When rats snuggle up for a nap, they replay "movies" of their daily activities in what scientists suggest is the animal equivalent of dreaming, a new study suggests.
"This work brings us closer to an understanding of the nature of animal dreams and gives us important clues as to the role of sleep in processing memories of our past experiences," said co-researcher Matthew Wilson at the Massachusetts Institute of Technology (MIT).
In a past study, Wilson measured activity in rats' hippocampuses, the brain's memory center, while awake and sleeping. They found that rats do form memories of events they experienced while awake, and that the rodents replayed the memories while snoozing. But whether the rats replayed actual images was unknown.
In human dreams, vivid images typically weave together to form a memory movie. To find out if rats replay visuals, Wilson and Daoyun Ji, also of MIT, measured brain activity in the hippocampus and visual cortex while rats ran through mazes with different designs on the floors and walls. The brain regions showed specific patterns as the animals sensed their surroundings in the maze.
Then, while the rodents slept the scientists re-measured the brain activity. Turns out rats reeled through a string of images showing the maze-running experiences. The exact patterns of neuron-firing while awake also showed up during sleep in the visual and memory regions.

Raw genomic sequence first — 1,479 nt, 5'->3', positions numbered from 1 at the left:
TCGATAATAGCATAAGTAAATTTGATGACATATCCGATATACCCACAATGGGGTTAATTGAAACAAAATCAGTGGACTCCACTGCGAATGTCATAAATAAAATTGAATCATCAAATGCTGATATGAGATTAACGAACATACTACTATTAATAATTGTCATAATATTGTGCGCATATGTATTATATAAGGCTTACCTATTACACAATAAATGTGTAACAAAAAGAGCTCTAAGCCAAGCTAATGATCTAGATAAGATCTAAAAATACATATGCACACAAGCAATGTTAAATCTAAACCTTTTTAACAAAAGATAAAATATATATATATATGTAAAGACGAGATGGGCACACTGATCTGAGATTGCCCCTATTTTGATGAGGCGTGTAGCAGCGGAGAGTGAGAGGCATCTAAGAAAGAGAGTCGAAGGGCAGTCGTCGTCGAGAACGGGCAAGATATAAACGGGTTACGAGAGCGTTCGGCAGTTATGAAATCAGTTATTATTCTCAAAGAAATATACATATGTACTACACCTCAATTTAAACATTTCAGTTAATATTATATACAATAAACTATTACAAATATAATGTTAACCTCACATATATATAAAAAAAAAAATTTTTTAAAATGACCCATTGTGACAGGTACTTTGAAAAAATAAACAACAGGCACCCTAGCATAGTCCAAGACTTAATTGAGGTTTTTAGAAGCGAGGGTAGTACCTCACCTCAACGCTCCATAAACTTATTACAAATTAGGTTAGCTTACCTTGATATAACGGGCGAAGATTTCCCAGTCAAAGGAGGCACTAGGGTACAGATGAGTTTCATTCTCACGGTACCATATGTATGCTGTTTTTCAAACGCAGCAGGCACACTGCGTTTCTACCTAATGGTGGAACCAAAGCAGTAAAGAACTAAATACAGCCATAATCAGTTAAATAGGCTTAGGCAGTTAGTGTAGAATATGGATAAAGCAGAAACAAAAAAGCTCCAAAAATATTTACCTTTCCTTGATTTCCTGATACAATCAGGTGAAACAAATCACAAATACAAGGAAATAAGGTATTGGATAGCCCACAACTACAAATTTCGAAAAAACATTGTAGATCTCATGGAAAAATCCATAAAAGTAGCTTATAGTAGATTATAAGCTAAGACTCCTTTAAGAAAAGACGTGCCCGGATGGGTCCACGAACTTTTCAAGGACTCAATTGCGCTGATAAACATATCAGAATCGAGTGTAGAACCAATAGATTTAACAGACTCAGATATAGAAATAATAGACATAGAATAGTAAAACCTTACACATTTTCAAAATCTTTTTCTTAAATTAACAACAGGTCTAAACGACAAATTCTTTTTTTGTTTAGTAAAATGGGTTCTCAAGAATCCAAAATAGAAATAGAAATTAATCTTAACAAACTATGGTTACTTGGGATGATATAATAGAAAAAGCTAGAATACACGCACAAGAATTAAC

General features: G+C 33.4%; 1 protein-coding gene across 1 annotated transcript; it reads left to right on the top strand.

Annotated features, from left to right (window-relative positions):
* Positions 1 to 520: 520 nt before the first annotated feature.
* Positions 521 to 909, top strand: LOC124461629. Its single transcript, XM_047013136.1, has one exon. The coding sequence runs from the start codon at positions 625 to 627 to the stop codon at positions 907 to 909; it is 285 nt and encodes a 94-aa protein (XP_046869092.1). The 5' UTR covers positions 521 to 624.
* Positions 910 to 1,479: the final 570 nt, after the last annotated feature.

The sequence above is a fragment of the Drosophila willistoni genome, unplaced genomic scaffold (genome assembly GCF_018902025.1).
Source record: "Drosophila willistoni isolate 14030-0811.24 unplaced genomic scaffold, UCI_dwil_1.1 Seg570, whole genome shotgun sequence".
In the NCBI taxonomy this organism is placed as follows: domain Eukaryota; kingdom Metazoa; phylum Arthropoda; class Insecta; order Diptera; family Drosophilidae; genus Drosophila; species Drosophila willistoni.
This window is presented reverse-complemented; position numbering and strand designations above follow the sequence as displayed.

Also, the scientists recorded activity of individual neurons in the rats' brains while the animals were awake and asleep. They found that the same neurons spiked during wakeful play got reactivated during sleep.
From this the scientists infer that during sleep, neurons in the visual region "talk" to those in the hippocampus in a sort of "conversation," suggesting that rat naps help consolidate daily experiences and make these memories stick.
For the first time, this work shows that the brain is replaying memory events in two locations at once--in the visual and memory centers.
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Jeanna served as editor-in-chief of Live Science. Previously, she was an assistant editor at Scholastic's Science World magazine. Jeanna has an English degree from Salisbury University, a master's degree in biogeochemistry and environmental sciences from the University of Maryland, and a graduate science journalism degree from New York University. She has worked as a biologist in Florida, where she monitored wetlands and did field surveys for endangered species. She also received an ocean sciences journalism fellowship from Woods Hole Oceanographic Institution.